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Norway Oil Decline Accelerating
Energy

Norway Oil Decline Accelerating

New oil projects are being scrapped in Norway amid falling production and low oil prices. Long held up as the model for managing oil abundance, Norway has painstakingly sought to prevent the problems that occur with other natural resource-based economies, such as corruption, slow economic growth, currency appreciation, and subsequently, deindustrialization.
Since 1990, Norway has diverted much of its oil earnings to a sovereign wealth fund, which has become the world's largest, according to Oil & Gas Daily. The money, reaching $890 billion as of June 2014, amounts to $178,000 for every Norwegian citizen.
The sovereign wealth fund helps Norway avoid some of the problems associated with the "resource curse" by investing capital abroad. But more importantly, the money is set aside to be saved and invested to help the country plan for the eventual decline of oil production, with the intention of transitioning to a more diversified economy that can take oil's place. The early cracks in Norway's petrol-based economy are beginning to show, perhaps quicker than many predicted.

  Not Immune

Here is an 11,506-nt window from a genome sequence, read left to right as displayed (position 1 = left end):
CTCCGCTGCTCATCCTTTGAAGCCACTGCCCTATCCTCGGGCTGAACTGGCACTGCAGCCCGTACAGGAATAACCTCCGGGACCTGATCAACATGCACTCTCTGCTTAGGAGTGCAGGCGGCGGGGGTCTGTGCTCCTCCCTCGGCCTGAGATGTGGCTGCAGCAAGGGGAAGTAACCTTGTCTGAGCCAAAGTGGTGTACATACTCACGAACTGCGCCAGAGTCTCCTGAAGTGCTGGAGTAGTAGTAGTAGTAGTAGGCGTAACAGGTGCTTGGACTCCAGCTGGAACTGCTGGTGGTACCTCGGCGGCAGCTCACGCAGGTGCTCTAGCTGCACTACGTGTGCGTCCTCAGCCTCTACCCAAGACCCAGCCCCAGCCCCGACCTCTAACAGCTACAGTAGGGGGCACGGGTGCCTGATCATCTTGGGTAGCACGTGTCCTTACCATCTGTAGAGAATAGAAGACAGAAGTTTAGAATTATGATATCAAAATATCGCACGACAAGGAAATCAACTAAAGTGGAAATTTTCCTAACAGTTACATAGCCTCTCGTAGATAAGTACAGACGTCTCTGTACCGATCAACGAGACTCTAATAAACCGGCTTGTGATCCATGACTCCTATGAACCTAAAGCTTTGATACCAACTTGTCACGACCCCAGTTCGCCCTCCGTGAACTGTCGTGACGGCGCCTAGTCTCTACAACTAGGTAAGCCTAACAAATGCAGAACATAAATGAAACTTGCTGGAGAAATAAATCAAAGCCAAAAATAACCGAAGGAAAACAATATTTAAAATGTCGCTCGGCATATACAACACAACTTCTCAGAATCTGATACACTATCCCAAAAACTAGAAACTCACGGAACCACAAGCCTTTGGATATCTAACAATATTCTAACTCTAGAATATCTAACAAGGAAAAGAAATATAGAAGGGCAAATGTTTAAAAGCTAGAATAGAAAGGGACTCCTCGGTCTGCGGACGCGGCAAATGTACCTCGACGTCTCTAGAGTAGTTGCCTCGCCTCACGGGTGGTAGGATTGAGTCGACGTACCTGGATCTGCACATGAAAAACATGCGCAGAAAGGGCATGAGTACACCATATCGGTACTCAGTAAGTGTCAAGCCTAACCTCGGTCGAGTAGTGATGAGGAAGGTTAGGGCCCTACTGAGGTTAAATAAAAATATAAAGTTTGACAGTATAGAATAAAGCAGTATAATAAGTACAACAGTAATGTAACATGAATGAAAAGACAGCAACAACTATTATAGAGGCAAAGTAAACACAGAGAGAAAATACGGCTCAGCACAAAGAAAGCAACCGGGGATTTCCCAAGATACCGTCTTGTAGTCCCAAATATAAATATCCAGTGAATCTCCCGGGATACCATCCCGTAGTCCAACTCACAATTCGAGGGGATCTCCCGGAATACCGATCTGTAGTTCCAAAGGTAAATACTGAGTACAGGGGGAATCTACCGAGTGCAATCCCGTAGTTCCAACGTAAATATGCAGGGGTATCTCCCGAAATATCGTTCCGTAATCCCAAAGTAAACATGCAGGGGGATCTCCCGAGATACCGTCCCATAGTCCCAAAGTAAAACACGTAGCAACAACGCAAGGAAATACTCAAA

The ongoing decline in oil prices - down 40 percent since June – will not only affect oil exporting countries like Russia, Iran, and Venezuela, but even Norway as the model for using natural resources to build a modern wealthy economy is not immune to the falling prices fall. Statoil, mostly owned by the government, has seen its share price cut in half since July 2014. It is idling several offshore rigs as oil prices drop. Three rigs - the COSL Pioneer, Scarabeo 5, and Songa Trym - will be suspended until the middle of 2015 because of lower profitability.
"This situation is unfortunate, and we are doing what we can to minimize the extent of the suspensions," Statoil procurement head Jon Arnt Jacobsen said in a statement.
To make matters worse, costs of developing new fields have been steadily rising. "The boom is probably over. But we're not looking at a steep decline in investment or production," Norway's oil minister Tord Lien told Reuters in May 2014.
"The costs are rising too high and too fast. The Norwegian costs have risen a little bit more than elsewhere." Since those comments, oil prices have tumbled. Norway may in fact see a steep decline in investment. Lower oil prices could force more than $150 billion worth of investments to be put on hold worldwide, according to an assessment by Norwegian firm Rystad Energy.
The decline in investment is already pinching the labor market. Around 10,000 Norwegian oil workers have been laid off as the industry pares back spending, accounting for 10 percent of the sector's total workforce. And the way forward is murky. Despite its best efforts, Norway's economy is overwhelmingly dependent on oil, which accounts for more than half of the country's exports.

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